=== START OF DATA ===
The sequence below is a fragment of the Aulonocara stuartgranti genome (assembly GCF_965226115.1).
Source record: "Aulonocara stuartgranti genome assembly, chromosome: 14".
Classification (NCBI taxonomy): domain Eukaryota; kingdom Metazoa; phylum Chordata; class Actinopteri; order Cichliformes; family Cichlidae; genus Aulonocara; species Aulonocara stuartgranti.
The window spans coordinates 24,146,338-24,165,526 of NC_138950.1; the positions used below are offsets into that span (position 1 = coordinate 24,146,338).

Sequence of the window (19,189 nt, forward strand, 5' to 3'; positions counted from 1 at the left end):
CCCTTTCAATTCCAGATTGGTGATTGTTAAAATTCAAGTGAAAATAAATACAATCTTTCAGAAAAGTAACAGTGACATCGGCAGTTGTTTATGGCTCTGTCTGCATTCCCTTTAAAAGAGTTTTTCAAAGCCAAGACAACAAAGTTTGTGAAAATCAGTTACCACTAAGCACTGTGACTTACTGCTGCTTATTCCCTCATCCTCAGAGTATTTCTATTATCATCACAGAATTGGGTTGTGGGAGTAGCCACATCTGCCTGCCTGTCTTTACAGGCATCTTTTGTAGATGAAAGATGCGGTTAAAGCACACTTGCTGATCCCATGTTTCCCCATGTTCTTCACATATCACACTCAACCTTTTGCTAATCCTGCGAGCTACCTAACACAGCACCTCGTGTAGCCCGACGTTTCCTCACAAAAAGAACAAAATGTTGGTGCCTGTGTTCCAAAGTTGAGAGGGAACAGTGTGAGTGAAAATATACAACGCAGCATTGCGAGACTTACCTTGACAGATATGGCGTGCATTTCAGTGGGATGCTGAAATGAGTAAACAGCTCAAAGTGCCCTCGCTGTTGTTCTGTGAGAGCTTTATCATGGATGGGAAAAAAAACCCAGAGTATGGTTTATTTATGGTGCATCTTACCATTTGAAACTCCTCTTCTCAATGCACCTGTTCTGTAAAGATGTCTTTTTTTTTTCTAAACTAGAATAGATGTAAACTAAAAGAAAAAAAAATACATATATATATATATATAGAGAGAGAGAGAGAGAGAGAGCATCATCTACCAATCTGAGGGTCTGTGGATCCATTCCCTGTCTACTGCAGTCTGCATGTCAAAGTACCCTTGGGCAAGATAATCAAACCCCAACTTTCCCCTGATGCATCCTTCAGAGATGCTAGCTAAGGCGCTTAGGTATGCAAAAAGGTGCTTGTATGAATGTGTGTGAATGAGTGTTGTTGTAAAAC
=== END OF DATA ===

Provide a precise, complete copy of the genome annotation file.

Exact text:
The sequence below is a fragment of the Aulonocara stuartgranti genome (assembly GCF_965226115.1).
Source record: "Aulonocara stuartgranti genome assembly, chromosome: 14".
Classification (NCBI taxonomy): domain Eukaryota; kingdom Metazoa; phylum Chordata; class Actinopteri; order Cichliformes; family Cichlidae; genus Aulonocara; species Aulonocara stuartgranti.
The window spans coordinates 24,146,338-24,165,526 of NC_138950.1; the positions used below are offsets into that span (position 1 = coordinate 24,146,338).

Sequence of the window (19,189 nt, forward strand, 5' to 3'; positions counted from 1 at the left end):
CCCTTTCAATTCCAGATTGGTGATTGTTAAAATTCAAGTGAAAATAAATACAATCTTTCAGAAAAGTAACAGTGACATCGGCAGTTGTTTATGGCTCTGTCTGCATTCCCTTTAAAAGAGTTTTTCAAAGCCAAGACAACAAAGTTTGTGAAAATCAGTTACCACTAAGCACTGTGACTTACTGCTGCTTATTCCCTCATCCTCAGAGTATTTCTATTATCATCACAGAATTGGGTTGTGGGAGTAGCCACATCTGCCTGCCTGTCTTTACAGGCATCTTTTGTAGATGAAAGATGCGGTTAAAGCACACTTGCTGATCCCATGTTTCCCCATGTTCTTCACATATCACACTCAACCTTTTGCTAATCCTGCGAGCTACCTAACACAGCACCTCGTGTAGCCCGACGTTTCCTCACAAAAAGAACAAAATGTTGGTGCCTGTGTTCCAAAGTTGAGAGGGAACAGTGTGAGTGAAAATATACAACGCAGCATTGCGAGACTTACCTTGACAGATATGGCGTGCATTTCAGTGGGATGCTGAAATGAGTAAACAGCTCAAAGTGCCCTCGCTGTTGTTCTGTGAGAGCTTTATCATGGATGGGAAAAAAAACCCAGAGTATGGTTTATTTATGGTGCATCTTACCATTTGAAACTCCTCTTCTCAATGCACCTGTTCTGTAAAGATGTCTTTTTTTTTTCTAAACTAGAATAGATGTAAACTAAAAGAAAAAAAAATACATATATATATATATATAGAGAGAGAGAGAGAGAGAGAGCATCATCTACCAATCTGAGGGTCTGTGGATCCATTCCCTGTCTACTGCAGTCTGCATGTCAAAGTACCCTTGGGCAAGATAATCAAACCCCAACTTTCCCCTGATGCATCCTTCAGAGATGCTAGCTAAGGCGCTTAGGTATGCAAAAAGGTGCTTGTATGAATGTGTGTGAATGAGTGTTGTTGTAAAAC